As you know, fairness is a concept that was invented so that children and idiots could participate in arguments. I was reminded of this when thinking about taxes. According to one source, the people in the top 1% of incomes pay more federal taxes now than at any time since 1979:


The reason the top 1% are paying more taxes is because they are earning far more money than before. So while the rich are paying a lower percentage than during Clinton's time in office, they are paying more in dollars under Bush.

In other words, each rich person is subsidizing more poor people than ever. Still, each rich person has more left over for himself than ever. If you are on the side that says that isn't fair, what percent of a rich person's income do you think should be distributed by threat of force to those in need?




Keep in mind that a person making ten million a year can get by on one million a year. So is there any good reason not to take 90%? Think about all the people it would help.

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Jul 9, 2008
ThisSucks asks how many people would play the lottery if the winners had to give 90% to the non-winners. Well, the vast majority of the people who play the lotter now give ALL of their money away (ie they lose) so maybe the numbers wouldn't change much at all.
Jul 9, 2008
"Keep in mind that a person making ten million a year can get by on one million a year. So is there any good reason not to take 90%? Think about all the people it would help."

I would say that someone making $10M annually has more to lose if society collapses than someone making much less. Because the social contract is benefiting such an individual so well, he or she should understand that paying more in taxes as a % of his income than those who earn less helps to prevent poor uneducated hoodlums from stealing everything he owns.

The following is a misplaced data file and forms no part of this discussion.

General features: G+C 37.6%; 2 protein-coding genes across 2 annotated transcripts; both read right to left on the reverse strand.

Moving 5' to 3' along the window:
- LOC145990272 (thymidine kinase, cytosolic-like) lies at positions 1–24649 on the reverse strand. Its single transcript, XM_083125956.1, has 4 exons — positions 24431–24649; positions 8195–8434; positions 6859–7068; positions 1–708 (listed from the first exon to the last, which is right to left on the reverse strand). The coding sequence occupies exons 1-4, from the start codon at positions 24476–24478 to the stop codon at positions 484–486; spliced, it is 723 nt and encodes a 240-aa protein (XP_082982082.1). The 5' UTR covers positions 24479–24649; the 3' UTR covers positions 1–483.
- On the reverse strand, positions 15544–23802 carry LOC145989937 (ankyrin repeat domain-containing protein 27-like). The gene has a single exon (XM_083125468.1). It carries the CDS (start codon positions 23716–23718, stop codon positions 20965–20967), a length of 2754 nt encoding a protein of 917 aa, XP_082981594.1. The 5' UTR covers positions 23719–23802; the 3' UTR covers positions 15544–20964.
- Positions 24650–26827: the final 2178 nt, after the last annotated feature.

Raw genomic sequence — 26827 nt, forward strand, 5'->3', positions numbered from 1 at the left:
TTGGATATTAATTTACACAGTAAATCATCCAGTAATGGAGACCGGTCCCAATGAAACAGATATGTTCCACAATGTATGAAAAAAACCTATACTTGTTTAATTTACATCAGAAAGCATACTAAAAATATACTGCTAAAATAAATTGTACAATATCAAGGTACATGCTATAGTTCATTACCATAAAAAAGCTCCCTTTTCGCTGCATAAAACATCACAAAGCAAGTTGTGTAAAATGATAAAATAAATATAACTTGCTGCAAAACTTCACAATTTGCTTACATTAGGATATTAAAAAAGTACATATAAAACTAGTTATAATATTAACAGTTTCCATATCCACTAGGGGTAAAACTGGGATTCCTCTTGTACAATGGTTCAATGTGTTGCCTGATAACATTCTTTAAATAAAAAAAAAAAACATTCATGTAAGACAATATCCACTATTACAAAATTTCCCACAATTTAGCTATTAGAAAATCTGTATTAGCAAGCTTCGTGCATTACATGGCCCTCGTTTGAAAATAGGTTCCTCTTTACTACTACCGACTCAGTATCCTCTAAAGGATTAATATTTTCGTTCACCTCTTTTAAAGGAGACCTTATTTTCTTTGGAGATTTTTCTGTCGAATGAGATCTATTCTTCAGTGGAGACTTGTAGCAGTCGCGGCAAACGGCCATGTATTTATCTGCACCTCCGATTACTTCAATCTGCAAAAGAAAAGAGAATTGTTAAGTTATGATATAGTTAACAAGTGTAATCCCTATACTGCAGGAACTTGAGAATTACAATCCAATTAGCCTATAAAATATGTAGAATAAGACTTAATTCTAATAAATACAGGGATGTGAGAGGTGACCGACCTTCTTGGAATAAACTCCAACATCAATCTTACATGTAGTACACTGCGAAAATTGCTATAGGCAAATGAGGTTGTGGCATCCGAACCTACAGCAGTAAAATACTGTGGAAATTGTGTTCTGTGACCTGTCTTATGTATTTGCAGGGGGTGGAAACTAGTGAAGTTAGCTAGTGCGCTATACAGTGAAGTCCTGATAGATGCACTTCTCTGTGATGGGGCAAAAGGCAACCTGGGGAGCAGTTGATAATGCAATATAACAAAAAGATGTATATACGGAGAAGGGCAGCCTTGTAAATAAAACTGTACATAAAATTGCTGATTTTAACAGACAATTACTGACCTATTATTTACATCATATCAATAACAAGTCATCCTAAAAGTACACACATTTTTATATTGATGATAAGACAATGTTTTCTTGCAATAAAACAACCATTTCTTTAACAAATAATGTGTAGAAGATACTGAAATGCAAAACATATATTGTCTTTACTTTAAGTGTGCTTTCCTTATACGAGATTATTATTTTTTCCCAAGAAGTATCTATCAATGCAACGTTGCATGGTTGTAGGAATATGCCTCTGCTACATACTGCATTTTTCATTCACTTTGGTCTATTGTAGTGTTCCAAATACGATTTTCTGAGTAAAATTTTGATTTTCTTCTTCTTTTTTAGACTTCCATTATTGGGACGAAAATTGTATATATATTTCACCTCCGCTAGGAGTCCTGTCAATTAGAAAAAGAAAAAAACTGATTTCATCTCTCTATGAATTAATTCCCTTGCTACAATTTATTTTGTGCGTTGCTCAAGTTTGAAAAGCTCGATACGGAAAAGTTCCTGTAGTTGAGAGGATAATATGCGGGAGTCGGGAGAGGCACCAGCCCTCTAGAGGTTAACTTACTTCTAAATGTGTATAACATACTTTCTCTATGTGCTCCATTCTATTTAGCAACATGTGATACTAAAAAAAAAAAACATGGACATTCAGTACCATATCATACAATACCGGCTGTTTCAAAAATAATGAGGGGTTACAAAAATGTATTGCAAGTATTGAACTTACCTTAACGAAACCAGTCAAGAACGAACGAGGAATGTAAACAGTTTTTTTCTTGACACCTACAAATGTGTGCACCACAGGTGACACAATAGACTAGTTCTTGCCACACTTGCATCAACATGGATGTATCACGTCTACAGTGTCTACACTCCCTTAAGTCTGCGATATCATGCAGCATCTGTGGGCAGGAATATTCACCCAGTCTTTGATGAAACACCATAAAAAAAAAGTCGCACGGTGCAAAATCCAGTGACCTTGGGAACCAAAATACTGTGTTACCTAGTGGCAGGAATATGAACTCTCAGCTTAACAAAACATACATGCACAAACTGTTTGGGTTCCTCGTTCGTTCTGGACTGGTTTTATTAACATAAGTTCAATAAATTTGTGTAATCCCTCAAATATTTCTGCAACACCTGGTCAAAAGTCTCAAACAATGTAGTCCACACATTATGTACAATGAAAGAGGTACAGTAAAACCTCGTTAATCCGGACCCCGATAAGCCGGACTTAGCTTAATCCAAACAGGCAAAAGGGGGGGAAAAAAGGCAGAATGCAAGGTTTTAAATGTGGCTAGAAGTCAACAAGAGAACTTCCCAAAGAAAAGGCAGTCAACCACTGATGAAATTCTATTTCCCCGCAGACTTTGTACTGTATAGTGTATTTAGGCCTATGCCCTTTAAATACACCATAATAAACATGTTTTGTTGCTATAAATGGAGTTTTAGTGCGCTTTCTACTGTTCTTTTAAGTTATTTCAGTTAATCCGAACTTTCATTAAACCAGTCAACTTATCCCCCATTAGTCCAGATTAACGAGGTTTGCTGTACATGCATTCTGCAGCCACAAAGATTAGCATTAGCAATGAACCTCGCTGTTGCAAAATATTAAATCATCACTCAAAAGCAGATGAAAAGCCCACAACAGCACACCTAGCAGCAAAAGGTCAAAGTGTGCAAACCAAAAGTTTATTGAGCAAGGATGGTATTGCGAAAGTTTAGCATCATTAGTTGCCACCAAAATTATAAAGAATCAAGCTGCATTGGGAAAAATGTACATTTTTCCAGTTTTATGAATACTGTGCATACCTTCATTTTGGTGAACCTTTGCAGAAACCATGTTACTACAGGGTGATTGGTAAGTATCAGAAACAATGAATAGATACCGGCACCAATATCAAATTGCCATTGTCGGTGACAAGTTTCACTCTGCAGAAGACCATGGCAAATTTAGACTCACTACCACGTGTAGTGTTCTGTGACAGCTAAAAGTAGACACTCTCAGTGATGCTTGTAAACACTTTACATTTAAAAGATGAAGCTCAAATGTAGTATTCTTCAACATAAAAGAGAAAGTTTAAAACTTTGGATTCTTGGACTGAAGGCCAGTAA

I don't have any kids going to public school right now. I still enjoy paying taxes to support public schooling so that a writhing mass of uneducated worthless humanity does not descend upon my doorstep, and steal said doorstep.

When I make $10M per year maybe I will disagree with the point of view. As of now I think it is !$%*!$ that Warren Buffett pays less as a % of his annual earnings than his secretary. Source: http://business.timesonline.co.uk/tol/business/money/tax/article1996735.ece

I understand your argument that even though the rich are paying less as a percentage of their income now than in the past they are now paying more in total dollars than every before. However, Yay inflation.

Gas is $4 a gallon here. Food costs are going up. Getting by on the median family income in the US is getting harder and harder to do. I say this as a recently married person with a great job, decent pay, no kids, and no debt including no car payments, no credit card debt, no mortgage and having a sizeable amount of our earnings going to savings every month. F this I'm going to start drawing cartoons.
+3 Rank Up Rank Down
Jul 9, 2008
The reason you don't take 90% is because then you would be a cotton-pickin' communist. And you know how well communism works. It's very "fair." Everyone gets to be poor, and work as a slave to prop up the 1% in the politburo.

To get wealth, one must work hard, try hard, risk, invent, apply oneself, innovate, inspire, and try repeatedly after failure.

If the reward is but 10% of what you manage to make, most of us will not be terribly motivated.

But if the reward is just about 100% of what you produce, well, you get Eli Whitney, Bill Gates, Malcom Forbes, and even Donald Trump. You get people like my dad who bought a restaurant and worked like a crazy man to make it profitable, constantly fine tuning and tweaking, and employing hundreds of other people in the process. He wouldn't have done that for no 10%.
Jul 9, 2008
Scott, there you go again. Re-defining words to support your arguments. In this case, the term "fairness." Here's what "fair" really means: "free from bias, dishonesty, or injustice: a fair decision; a fair judge."

Of course, you're just doing what you do so often: make a statement you know is ridiculous in order to stir up the masses. This post is no more than a straw man meant to incite loud shouting and wailing. But in the interests of fairness, I'll respond as though it were real.